I had an optometrist appointment. Unless you're lucky enough to have never needed corrective lenses, you know the drill. While I'm seated in the chair, the optometrist projects one line of an eye chart on the opposite wall. There's a contraption in front of me like something out of Kubrick's A Clockwork Orange and as the optometrist flips levers to change the arrangement of lenses in front of my face, she asks, "Which is better ... one ... or two?"
I'm concentrating on the rows of letters with Aviatrix-like intensity, tossing back "one," "two," "one," as quickly and efficiently as I can. It's a task I've been given. It matters to how well I'll be able to do my job. I take it seriously.
She twizzles a big dial and creates a whole new lens configuration, then projects a different line of letters. "Can you make out any of those at all, even by guessing?"
I focus for a moment and then I realize I know the whole line, but it's cheating. The letters are a repeat. "I have this one memorized from a few minutes ago. Show me another one the same size."
"Please!" she says, like a mother prompting a child for correct manners, but she's quite offended. "I'm the one who gives the orders around here."
I apologized right away, then thought about it some more while I was having my pupils dilated, and my retinas scrutinized, so I could elaborate on my apology. "It's no excuse for rudeness, and I'm really sorry, I think it's like when I'm flying, and I'm focused on the task, the language is very terse. 'Flap ten' or 'say wind' or 'pull up and go around'. It's done for clarity and efficiency, but you are right, it is rude in any other context."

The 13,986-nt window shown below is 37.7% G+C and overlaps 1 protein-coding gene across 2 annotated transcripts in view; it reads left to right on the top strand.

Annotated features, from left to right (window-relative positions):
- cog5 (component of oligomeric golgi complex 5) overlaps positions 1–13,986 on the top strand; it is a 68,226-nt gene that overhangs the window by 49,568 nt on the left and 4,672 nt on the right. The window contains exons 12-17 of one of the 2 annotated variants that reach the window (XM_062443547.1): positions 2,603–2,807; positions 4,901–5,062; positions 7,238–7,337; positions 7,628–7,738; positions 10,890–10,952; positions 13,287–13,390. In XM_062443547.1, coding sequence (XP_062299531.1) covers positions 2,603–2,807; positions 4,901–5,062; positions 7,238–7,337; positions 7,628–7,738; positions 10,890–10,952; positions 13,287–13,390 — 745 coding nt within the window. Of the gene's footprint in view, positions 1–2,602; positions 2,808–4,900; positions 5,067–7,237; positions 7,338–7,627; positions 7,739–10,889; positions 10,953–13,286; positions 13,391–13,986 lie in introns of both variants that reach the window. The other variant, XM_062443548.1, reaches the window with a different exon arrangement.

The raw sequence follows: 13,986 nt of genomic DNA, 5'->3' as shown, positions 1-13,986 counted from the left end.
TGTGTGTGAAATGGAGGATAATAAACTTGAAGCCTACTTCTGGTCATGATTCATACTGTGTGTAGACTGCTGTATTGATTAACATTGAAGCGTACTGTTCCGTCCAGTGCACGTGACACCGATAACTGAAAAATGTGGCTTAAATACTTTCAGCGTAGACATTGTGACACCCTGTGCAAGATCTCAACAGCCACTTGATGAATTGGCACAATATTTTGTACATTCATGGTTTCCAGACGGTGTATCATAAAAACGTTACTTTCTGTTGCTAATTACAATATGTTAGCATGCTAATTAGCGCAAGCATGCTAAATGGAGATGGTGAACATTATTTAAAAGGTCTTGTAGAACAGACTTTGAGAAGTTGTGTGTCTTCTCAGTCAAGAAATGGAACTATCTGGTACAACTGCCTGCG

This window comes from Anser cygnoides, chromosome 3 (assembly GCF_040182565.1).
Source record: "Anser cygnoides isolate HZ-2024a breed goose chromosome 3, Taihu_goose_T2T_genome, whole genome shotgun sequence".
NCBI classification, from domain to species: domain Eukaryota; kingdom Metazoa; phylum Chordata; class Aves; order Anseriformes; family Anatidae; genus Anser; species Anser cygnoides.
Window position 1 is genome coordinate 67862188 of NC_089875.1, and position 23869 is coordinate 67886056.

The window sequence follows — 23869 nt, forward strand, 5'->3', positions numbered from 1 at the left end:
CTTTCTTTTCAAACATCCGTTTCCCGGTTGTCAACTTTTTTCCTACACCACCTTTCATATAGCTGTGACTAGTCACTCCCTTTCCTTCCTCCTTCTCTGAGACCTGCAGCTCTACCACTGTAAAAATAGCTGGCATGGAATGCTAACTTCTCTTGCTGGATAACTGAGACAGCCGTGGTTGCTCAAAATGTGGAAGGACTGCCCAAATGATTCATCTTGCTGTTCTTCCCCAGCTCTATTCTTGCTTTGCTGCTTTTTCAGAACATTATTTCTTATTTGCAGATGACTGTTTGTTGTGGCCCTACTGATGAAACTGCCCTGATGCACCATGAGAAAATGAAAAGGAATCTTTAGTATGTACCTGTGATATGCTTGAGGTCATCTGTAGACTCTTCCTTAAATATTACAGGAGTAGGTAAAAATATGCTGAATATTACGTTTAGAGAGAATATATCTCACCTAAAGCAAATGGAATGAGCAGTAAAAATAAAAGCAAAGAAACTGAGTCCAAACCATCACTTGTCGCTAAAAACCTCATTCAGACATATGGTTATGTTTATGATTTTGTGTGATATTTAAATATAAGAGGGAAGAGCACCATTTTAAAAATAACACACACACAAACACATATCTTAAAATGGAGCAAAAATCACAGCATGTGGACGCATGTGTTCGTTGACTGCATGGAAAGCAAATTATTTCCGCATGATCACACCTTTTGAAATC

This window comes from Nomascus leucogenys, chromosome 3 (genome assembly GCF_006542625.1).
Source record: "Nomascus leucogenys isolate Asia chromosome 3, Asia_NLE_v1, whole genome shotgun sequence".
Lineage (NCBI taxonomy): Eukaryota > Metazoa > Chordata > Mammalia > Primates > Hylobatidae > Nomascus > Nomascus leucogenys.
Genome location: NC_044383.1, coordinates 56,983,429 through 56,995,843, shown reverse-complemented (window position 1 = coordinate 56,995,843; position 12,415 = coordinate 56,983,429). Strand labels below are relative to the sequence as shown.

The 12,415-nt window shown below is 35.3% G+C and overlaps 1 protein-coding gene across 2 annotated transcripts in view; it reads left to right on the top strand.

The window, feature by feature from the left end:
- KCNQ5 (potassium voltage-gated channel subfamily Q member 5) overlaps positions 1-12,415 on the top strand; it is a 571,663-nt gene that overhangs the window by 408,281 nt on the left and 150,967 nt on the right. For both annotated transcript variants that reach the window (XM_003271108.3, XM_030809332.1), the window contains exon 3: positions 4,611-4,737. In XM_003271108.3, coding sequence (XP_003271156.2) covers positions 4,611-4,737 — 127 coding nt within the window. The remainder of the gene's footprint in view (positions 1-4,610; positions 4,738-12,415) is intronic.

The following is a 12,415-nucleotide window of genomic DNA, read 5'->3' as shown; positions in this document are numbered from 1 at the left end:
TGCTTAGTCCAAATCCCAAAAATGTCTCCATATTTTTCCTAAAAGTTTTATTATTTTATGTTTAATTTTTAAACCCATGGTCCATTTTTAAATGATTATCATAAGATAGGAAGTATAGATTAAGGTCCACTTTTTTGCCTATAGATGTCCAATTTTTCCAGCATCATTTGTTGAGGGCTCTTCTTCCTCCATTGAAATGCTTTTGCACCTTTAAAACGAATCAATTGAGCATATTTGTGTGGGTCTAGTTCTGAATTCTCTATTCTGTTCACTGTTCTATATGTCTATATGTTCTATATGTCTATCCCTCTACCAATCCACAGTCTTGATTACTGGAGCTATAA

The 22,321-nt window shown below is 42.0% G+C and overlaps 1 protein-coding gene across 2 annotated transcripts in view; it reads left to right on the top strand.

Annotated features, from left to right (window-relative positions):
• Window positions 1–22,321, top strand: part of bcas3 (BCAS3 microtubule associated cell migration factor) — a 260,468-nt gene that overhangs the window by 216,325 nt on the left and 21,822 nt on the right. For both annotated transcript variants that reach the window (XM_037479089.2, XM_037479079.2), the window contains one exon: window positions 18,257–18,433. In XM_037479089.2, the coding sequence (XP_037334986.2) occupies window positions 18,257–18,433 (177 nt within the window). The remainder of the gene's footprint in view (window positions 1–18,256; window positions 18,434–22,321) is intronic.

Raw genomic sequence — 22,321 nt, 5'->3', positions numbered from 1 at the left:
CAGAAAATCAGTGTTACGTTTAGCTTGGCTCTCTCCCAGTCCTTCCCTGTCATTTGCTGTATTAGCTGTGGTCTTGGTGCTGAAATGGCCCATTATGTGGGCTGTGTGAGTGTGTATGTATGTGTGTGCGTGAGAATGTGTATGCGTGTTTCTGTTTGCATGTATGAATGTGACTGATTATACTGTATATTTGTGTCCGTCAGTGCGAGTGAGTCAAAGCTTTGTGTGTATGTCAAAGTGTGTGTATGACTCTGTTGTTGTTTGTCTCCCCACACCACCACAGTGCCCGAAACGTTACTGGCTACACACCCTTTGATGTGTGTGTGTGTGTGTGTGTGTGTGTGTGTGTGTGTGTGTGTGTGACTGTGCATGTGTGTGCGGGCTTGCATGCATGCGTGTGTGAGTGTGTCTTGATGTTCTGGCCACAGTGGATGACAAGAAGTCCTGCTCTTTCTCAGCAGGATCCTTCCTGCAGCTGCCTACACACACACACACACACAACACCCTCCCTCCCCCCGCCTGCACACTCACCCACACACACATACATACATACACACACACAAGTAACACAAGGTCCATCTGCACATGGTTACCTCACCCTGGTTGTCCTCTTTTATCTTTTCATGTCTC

I think she grasped the idea, because she then described an analogous situation. She had been observing an operation on one of her patients, and the surgeon, whom she knew well and had always thought a well mannered person, was being so rude to the OR nurses that she was shocked, but the nurses didn't seem to mind.
I would have nodded, but I still had my chin wedged in the Orwellian optometry device. "They understand. It's the same kind of thing. It's just the way people speak in that environment." What, she thinks operating theatres are like M*A*S*H? I thought that the surgeon intent on the operation and spitting one word commands like "scalpel!" was such a cliché that everyone knew it. In this case it would have saved a lot of aggravation and hurt feelings if I had said, "Could you please show me another one the same size? I can't tell if I can see it, or just recognize it from before."
I have to admit that sometimes I get fed up by how verbose people can be when they ask you to do something. "Aviatrix, bring me a case of oil from maintenance," is not a rude request. I think I already blogged on hearing a flight attendant explain to another that, "The pilots seem rude, but it's just the way they talk. They talk to each other like that too."
The good news is, my eyes are just fine.
Sometimes you can be terse and polite at the same time, as in "request runway 32" -- "request" is our word for "pretty, pretty please".
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